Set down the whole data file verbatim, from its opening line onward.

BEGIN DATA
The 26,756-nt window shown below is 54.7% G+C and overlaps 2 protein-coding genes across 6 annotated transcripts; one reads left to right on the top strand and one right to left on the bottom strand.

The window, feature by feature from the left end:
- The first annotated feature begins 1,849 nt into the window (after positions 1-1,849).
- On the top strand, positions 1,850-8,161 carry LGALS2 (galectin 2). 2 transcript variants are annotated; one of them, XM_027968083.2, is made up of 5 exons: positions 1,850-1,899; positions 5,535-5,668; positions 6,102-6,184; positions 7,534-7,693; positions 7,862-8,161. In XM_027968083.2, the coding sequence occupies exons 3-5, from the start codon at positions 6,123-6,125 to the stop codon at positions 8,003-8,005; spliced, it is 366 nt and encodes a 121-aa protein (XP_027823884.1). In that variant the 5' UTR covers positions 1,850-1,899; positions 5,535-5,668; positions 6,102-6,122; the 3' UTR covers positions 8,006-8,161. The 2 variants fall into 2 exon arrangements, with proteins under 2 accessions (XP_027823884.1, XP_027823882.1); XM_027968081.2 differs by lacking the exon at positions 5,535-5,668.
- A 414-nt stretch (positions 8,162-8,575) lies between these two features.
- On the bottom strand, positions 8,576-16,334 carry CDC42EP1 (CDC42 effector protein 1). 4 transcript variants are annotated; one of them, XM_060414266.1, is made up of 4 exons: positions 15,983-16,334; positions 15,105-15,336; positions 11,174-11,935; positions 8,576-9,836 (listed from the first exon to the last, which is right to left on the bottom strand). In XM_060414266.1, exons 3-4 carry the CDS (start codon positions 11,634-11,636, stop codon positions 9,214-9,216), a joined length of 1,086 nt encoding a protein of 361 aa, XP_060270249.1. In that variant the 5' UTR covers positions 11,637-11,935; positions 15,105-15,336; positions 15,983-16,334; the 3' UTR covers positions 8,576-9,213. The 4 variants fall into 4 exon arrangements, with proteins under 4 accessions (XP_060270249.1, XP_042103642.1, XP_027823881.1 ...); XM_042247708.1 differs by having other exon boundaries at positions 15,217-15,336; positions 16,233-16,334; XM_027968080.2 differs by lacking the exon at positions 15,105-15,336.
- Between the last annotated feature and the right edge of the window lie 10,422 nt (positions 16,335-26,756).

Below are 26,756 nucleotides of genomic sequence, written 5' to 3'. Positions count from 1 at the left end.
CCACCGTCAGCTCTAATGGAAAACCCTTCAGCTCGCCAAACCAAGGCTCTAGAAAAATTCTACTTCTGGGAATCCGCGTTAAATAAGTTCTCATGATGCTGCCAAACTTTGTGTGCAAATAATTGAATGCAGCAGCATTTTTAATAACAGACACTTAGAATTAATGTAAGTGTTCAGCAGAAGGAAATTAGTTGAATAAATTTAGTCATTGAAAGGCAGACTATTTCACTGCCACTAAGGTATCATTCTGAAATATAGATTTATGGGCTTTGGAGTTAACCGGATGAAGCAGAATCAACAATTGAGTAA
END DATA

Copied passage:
The 26,756-nt window shown below is 54.7% G+C and overlaps 2 protein-coding genes across 6 annotated transcripts; one reads left to right on the top strand and one right to left on the bottom strand.

The window, feature by feature from the left end:
- The first annotated feature begins 1,849 nt into the window (after positions 1-1,849).
- On the top strand, positions 1,850-8,161 carry LGALS2 (galectin 2). 2 transcript variants are annotated; one of them, XM_027968083.2, is made up of 5 exons: positions 1,850-1,899; positions 5,535-5,668; positions 6,102-6,184; positions 7,534-7,693; positions 7,862-8,161. In XM_027968083.2, the coding sequence occupies exons 3-5, from the start codon at positions 6,123-6,125 to the stop codon at positions 8,003-8,005; spliced, it is 366 nt and encodes a 121-aa protein (XP_027823884.1). In that variant the 5' UTR covers positions 1,850-1,899; positions 5,535-5,668; positions 6,102-6,122; the 3' UTR covers positions 8,006-8,161. The 2 variants fall into 2 exon arrangements, with proteins under 2 accessions (XP_027823884.1, XP_027823882.1); XM_027968081.2 differs by lacking the exon at positions 5,535-5,668.
- A 414-nt stretch (positions 8,162-8,575) lies between these two features.
- On the bottom strand, positions 8,576-16,334 carry CDC42EP1 (CDC42 effector protein 1). 4 transcript variants are annotated; one of them, XM_060414266.1, is made up of 4 exons: positions 15,983-16,334; positions 15,105-15,336; positions 11,174-11,935; positions 8,576-9,836 (listed from the first exon to the last, which is right to left on the bottom strand). In XM_060414266.1, exons 3-4 carry the CDS (start codon positions 11,634-11,636, stop codon positions 9,214-9,216), a joined length of 1,086 nt encoding a protein of 361 aa, XP_060270249.1. In that variant the 5' UTR covers positions 11,637-11,935; positions 15,105-15,336; positions 15,983-16,334; the 3' UTR covers positions 8,576-9,213. The 4 variants fall into 4 exon arrangements, with proteins under 4 accessions (XP_060270249.1, XP_042103642.1, XP_027823881.1 ...); XM_042247708.1 differs by having other exon boundaries at positions 15,217-15,336; positions 16,233-16,334; XM_027968080.2 differs by lacking the exon at positions 15,105-15,336.
- Between the last annotated feature and the right edge of the window lie 10,422 nt (positions 16,335-26,756).

Below are 26,756 nucleotides of genomic sequence, written 5' to 3'. Positions count from 1 at the left end.
CCACCGTCAGCTCTAATGGAAAACCCTTCAGCTCGCCAAACCAAGGCTCTAGAAAAATTCTACTTCTGGGAATCCGCGTTAAATAAGTTCTCATGATGCTGCCAAACTTTGTGTGCAAATAATTGAATGCAGCAGCATTTTTAATAACAGACACTTAGAATTAATGTAAGTGTTCAGCAGAAGGAAATTAGTTGAATAAATTTAGTCATTGAAAGGCAGACTATTTCACTGCCACTAAGGTATCATTCTGAAATATAGATTTATGGGCTTTGGAGTTAACCGGATGAAGCAGAATCAACAATTGAGTAA